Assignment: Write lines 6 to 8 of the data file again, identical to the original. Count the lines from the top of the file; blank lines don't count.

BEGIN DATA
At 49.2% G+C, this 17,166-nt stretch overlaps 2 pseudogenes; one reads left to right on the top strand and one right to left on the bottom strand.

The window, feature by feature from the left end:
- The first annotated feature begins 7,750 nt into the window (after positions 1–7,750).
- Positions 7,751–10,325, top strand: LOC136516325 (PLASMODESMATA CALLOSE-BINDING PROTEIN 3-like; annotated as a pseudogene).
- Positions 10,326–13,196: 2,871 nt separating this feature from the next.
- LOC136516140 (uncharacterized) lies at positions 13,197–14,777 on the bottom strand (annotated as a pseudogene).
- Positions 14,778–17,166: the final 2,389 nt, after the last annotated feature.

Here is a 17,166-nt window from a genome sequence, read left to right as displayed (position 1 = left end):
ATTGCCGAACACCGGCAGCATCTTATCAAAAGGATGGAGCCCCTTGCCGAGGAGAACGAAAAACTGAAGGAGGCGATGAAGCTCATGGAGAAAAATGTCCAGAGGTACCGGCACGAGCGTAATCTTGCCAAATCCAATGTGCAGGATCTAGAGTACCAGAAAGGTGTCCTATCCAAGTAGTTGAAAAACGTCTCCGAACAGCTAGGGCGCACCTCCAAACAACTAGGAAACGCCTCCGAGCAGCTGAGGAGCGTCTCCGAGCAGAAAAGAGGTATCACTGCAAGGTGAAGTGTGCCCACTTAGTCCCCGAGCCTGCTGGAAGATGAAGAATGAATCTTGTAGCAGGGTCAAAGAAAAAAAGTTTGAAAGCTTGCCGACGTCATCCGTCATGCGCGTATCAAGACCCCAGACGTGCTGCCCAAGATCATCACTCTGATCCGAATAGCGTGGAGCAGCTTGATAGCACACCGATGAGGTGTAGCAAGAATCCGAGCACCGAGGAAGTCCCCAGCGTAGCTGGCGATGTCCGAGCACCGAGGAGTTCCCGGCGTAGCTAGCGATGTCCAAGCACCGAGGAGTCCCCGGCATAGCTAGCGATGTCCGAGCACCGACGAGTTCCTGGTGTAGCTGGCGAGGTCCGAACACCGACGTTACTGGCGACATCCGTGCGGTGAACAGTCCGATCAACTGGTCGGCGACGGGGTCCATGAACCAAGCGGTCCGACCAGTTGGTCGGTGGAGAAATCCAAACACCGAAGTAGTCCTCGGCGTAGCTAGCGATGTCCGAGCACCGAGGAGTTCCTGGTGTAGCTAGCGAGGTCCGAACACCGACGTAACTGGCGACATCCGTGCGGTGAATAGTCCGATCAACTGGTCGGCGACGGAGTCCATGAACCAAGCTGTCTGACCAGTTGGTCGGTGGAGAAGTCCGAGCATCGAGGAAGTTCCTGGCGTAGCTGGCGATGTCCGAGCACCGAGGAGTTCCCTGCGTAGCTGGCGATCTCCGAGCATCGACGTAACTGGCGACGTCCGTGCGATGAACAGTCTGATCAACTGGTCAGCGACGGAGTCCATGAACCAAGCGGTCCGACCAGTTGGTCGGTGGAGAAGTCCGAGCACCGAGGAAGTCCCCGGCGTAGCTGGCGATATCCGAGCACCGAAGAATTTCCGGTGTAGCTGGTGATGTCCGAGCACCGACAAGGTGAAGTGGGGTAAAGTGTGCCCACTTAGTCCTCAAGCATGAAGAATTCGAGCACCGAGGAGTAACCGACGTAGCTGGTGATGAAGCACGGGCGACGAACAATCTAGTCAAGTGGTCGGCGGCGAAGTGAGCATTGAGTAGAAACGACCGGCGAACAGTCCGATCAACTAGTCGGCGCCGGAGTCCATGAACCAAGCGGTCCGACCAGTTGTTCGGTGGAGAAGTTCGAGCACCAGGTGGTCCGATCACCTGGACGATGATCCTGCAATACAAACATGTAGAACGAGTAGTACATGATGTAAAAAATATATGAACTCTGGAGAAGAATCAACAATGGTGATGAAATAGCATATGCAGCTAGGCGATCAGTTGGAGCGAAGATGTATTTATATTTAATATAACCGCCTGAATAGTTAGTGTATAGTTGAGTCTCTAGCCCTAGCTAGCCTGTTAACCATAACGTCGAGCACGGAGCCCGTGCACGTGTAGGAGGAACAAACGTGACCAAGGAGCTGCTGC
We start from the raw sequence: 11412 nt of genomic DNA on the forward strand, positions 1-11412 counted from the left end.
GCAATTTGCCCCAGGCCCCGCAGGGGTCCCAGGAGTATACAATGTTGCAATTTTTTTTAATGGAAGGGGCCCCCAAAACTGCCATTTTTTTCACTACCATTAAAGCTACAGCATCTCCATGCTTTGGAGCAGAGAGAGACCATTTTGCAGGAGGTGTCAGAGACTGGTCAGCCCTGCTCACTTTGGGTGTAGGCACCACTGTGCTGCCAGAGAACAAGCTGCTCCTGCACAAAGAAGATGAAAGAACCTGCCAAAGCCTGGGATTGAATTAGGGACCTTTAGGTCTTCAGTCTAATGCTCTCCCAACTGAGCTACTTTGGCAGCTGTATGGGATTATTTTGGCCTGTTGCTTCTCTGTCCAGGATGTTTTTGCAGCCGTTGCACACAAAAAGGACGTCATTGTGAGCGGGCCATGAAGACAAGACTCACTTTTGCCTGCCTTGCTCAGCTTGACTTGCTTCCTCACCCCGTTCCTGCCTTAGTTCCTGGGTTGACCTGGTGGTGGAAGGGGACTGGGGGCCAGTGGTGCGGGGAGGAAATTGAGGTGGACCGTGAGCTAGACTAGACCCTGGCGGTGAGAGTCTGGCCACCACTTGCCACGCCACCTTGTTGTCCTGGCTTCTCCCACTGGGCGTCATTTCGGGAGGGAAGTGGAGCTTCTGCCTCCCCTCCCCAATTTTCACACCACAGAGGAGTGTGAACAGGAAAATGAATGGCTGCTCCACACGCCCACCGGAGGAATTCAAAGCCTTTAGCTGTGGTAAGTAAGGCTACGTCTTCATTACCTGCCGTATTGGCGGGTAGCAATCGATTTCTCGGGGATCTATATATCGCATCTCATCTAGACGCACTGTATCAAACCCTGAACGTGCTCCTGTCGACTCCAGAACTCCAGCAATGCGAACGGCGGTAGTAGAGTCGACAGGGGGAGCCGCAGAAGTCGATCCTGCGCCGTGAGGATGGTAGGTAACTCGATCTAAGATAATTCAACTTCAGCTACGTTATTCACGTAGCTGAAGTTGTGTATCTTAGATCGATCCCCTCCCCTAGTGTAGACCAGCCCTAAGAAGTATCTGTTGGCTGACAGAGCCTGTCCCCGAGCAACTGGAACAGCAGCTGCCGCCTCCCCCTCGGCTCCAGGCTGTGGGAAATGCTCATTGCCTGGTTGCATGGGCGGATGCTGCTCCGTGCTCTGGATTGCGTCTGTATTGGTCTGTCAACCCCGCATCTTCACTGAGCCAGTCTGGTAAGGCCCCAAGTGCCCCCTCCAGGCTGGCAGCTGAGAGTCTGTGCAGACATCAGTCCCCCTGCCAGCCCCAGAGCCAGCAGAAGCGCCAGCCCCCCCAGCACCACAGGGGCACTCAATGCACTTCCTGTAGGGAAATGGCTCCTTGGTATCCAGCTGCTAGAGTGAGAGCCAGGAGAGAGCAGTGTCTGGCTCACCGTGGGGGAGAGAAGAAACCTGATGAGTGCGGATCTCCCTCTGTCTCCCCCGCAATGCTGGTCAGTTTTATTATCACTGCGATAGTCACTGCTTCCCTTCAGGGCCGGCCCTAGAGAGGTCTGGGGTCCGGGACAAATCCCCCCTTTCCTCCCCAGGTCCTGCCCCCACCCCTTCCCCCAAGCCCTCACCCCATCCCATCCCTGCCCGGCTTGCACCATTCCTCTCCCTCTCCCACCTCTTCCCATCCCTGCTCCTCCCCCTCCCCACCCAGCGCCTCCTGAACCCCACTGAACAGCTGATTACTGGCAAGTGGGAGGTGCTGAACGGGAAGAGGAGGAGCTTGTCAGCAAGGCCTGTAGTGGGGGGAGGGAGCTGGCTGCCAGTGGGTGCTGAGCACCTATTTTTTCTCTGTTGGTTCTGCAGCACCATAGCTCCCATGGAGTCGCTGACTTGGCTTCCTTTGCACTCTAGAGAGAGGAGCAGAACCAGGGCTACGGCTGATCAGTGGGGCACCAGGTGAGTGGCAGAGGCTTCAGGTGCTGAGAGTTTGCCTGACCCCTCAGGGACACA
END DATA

- LOC136516140 (uncharacterized) lies at positions 13,197–14,777 on the bottom strand (annotated as a pseudogene).
- Positions 14,778–17,166: the final 2,389 nt, after the last annotated feature.

Here is a 17,166-nt window from a genome sequence, read left to right as displayed (position 1 = left end):